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Bluegills will often hit just about anything when it is spring time and they are on their beds. They are tenacious when guarding their beds and will strike at anything in their territory. But if they are not bedding, things change, especially in late summer.

I designed the Bluegill Belly Bean for late summer time when the bluegill are no longer on their beds and usually stay deep in the water. You can get the Bluegill Belly Bean down to find them and get their attention. Cast it out and countdown and let it sink. How long to count down depends on how deep the body of water is you are fishing or where the bluegill are holding. But I would say 10 or 15 seconds is a good start. Sometimes you might be able to just give it a twitch and the bluegill will take it. Other times you might just have to leave it sitting still or you may have to strip it and get it moving before they will strike. You just have to try different tactics to see what they like on that particular day. Normally they are not as easy to catch when they are not guarding their beds.

Materials list:

Hook: size 10 – J. Stockard J2 604 Jig Hook
Tail: One micro rubber leg
Four strands of Krystal Flash
Back body: Petite Glissen Gloss Estaz
Between back and front body: Two micro rubber legs on each side
Front body: FrankenDUB Nymph Dubbing
Eyes: x-small Double Pupil Dumbell Lead Eyes

Tying instructions:

  1. Start your thread near the jig bend of the hook near the eye. First tie in your dumbbell eyes on the bottom of the shank. The hook point will be riding up on this fly. Tie them in as close to the jig bend as possible. You can put some Krazy Glue on the wraps to help hold them in place.
  2. Next run your thread down near the barb of the hook and tie in two strands of Krystal Flash on the bottom of the hook. Double them over and tie them down again so that you have four strands running out to the back of the fly to help make a tail. They should be slightly longer than the total length of the entire hook, including the bend.
  3. Now tie in one micro sized rubber leg and make it just as long as the Krystal Flash. Tie it in on the bottom of the shank and try to keep it in line with the hook shank running out the back.
  4. Using the Glissen Gloss Estaz, tie down a piece right where you tied in the tail and line it up with the barb of the hook. Then wrap your thread up to about two hook eyes away from the dumbbell eyes. Take your Estaz and wrap it forward until you get to where your thread is positioned and wrap it down and cut off the excess.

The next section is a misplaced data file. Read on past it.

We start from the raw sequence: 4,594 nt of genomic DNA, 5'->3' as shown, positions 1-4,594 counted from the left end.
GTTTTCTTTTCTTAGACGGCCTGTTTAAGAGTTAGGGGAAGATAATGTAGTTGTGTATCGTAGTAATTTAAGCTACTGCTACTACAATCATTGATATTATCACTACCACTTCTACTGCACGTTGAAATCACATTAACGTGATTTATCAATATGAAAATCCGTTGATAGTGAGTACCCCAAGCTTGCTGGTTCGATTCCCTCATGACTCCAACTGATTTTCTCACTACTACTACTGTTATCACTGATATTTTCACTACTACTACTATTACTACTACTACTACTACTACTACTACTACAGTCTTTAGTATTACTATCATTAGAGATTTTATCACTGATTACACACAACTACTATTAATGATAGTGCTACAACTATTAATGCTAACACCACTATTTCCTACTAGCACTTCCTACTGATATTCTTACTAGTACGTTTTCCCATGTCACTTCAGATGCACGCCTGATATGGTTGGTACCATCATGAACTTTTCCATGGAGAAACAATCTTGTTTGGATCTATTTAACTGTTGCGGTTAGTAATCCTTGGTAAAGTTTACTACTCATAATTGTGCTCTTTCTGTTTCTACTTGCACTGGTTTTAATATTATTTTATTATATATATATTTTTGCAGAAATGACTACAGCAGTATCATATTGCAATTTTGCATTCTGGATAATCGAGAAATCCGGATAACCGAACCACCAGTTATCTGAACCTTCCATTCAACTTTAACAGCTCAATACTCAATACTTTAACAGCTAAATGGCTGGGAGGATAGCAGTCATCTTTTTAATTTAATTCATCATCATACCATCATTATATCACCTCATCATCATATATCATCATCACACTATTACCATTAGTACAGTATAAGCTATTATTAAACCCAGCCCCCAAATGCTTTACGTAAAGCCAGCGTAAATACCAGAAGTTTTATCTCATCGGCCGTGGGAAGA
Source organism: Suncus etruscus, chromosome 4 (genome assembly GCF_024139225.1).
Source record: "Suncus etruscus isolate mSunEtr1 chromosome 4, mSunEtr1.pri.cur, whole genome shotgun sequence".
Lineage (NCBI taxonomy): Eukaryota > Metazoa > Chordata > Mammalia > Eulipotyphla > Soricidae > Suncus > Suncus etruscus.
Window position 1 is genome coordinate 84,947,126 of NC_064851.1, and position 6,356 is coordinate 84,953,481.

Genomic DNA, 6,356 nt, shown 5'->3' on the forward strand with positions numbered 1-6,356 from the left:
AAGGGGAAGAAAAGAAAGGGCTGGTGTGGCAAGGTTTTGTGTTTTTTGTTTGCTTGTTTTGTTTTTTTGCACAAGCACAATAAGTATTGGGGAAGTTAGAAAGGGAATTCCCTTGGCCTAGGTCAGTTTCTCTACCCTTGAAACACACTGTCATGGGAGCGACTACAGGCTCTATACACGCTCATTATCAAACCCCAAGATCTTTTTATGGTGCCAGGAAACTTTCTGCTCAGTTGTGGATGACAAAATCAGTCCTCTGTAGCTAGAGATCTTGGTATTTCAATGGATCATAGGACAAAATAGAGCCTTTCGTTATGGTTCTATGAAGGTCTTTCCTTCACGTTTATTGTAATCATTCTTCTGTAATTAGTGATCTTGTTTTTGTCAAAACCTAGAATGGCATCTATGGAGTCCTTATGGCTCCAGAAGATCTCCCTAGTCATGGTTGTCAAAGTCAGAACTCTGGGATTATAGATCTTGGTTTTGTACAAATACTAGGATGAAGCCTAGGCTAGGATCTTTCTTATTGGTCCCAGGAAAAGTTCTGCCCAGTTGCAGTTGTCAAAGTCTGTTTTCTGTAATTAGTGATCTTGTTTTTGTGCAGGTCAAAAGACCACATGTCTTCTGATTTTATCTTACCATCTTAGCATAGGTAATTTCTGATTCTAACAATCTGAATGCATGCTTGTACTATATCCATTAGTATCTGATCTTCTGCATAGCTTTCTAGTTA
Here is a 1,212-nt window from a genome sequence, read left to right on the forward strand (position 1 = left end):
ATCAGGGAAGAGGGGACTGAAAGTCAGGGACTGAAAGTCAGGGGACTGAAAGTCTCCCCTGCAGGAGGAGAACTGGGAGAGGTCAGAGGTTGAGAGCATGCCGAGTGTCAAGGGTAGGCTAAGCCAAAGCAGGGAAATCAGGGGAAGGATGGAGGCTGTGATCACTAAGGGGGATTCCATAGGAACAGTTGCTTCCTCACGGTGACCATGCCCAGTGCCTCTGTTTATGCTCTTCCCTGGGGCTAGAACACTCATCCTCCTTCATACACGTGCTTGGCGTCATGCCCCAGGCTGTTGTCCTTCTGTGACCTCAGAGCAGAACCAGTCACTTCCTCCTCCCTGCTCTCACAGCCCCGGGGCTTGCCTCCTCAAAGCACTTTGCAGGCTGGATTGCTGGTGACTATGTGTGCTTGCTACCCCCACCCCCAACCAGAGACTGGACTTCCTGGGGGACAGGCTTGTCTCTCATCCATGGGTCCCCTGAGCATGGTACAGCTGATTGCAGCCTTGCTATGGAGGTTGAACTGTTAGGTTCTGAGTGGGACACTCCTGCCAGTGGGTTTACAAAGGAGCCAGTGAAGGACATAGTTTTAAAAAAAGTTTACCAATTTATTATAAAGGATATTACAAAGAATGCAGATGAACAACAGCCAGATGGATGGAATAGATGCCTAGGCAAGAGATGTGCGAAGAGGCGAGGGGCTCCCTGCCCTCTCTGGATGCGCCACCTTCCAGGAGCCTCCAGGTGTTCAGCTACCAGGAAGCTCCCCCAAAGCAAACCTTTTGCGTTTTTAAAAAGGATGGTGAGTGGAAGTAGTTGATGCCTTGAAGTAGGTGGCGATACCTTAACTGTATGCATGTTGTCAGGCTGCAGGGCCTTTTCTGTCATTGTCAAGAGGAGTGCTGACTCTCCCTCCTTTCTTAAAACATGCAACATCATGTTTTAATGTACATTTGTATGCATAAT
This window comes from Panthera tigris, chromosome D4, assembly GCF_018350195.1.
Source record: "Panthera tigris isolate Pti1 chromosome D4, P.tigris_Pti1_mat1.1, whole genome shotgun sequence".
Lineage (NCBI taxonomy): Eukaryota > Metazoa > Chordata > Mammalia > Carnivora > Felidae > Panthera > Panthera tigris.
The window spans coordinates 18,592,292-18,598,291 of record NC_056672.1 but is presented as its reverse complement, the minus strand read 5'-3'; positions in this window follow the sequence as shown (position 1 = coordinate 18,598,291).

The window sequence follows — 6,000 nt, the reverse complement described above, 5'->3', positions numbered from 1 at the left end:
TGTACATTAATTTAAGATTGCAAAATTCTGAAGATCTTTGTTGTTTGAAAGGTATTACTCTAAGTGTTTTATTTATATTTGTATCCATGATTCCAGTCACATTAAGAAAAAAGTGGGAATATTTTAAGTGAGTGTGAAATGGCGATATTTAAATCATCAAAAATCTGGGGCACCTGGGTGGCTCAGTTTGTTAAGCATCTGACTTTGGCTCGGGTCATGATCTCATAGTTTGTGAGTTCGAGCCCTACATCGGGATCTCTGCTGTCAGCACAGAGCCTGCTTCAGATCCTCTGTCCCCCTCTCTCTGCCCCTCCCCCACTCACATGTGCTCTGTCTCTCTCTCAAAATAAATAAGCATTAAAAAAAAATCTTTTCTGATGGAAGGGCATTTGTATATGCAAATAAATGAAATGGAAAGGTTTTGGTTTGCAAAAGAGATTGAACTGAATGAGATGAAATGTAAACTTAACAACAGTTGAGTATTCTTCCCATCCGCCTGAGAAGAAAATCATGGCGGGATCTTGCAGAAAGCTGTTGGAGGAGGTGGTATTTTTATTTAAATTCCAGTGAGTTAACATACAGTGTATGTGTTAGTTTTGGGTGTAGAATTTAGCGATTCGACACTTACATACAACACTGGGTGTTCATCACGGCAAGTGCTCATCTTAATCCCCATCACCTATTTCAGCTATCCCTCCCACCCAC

5. Now take two micro sized rubber legs and tie them in on one side of the hook shank next to the Estaz. Then fold them over to the other side and wrap them down on that side with the legs aiming towards the back of the fly. Wrap them down to secure them and cut them off near the midway point of the rubber leg that forms the tail. This will allow them to flop around.
  6. Next put some wax on your thread and dub it with FrankenDUB Nymph Dubbing. Once you have a dubbing noodle formed, wrap it forward to form the front body of the fly. You may have to dub it again and form another noodle to keep going. Wrap it around the dumbbell eyes and figure eight it across them. Tie it off right in front of the dumbbell eyes and whip finish. Put some Krazy Glue on it to help secure the wraps.
  7. The fly is now finished.


  1. Paul,
    Nice looking Bluegill fly. Reminds me of a concoction I used to tie for Bluegill and Shellcracker down in Alabama. After spawning, the bigger fish would scatter and hold along deep ledges in 10-15 of water. I would make a fly completely out of rubber legs from hook bend to eye and fish with a sink tip. After wrapping just a few turns of lead, I would begin tying short strands of rubber legs along the hook shank. The finished fly looked like nothing but a mass of rubber legs going off in all directions. It descended slowly with lots of movement and in clear water the fish loved it.

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